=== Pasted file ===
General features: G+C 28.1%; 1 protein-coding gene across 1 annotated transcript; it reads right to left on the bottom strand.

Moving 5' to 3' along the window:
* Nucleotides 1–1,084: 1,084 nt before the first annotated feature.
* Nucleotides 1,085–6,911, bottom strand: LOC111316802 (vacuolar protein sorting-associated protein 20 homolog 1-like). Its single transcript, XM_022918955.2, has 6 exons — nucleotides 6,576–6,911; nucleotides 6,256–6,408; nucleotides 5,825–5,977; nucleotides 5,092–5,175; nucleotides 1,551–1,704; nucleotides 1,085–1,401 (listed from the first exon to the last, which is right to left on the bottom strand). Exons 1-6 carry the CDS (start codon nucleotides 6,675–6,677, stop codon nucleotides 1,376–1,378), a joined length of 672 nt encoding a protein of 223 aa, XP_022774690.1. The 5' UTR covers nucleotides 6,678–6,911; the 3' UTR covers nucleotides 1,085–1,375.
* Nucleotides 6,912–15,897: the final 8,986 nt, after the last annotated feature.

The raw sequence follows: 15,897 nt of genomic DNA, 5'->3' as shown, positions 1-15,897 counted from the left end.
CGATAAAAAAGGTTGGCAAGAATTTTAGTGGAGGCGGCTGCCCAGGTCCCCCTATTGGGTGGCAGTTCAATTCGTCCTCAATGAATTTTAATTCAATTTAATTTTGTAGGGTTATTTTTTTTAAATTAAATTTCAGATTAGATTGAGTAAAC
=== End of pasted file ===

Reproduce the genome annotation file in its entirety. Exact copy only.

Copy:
General features: G+C 28.1%; 1 protein-coding gene across 1 annotated transcript; it reads right to left on the bottom strand.

Moving 5' to 3' along the window:
* Nucleotides 1–1,084: 1,084 nt before the first annotated feature.
* Nucleotides 1,085–6,911, bottom strand: LOC111316802 (vacuolar protein sorting-associated protein 20 homolog 1-like). Its single transcript, XM_022918955.2, has 6 exons — nucleotides 6,576–6,911; nucleotides 6,256–6,408; nucleotides 5,825–5,977; nucleotides 5,092–5,175; nucleotides 1,551–1,704; nucleotides 1,085–1,401 (listed from the first exon to the last, which is right to left on the bottom strand). Exons 1-6 carry the CDS (start codon nucleotides 6,675–6,677, stop codon nucleotides 1,376–1,378), a joined length of 672 nt encoding a protein of 223 aa, XP_022774690.1. The 5' UTR covers nucleotides 6,678–6,911; the 3' UTR covers nucleotides 1,085–1,375.
* Nucleotides 6,912–15,897: the final 8,986 nt, after the last annotated feature.

The raw sequence follows: 15,897 nt of genomic DNA, 5'->3' as shown, positions 1-15,897 counted from the left end.
CGATAAAAAAGGTTGGCAAGAATTTTAGTGGAGGCGGCTGCCCAGGTCCCCCTATTGGGTGGCAGTTCAATTCGTCCTCAATGAATTTTAATTCAATTTAATTTTGTAGGGTTATTTTTTTTAAATTAAATTTCAGATTAGATTGAGTAAAC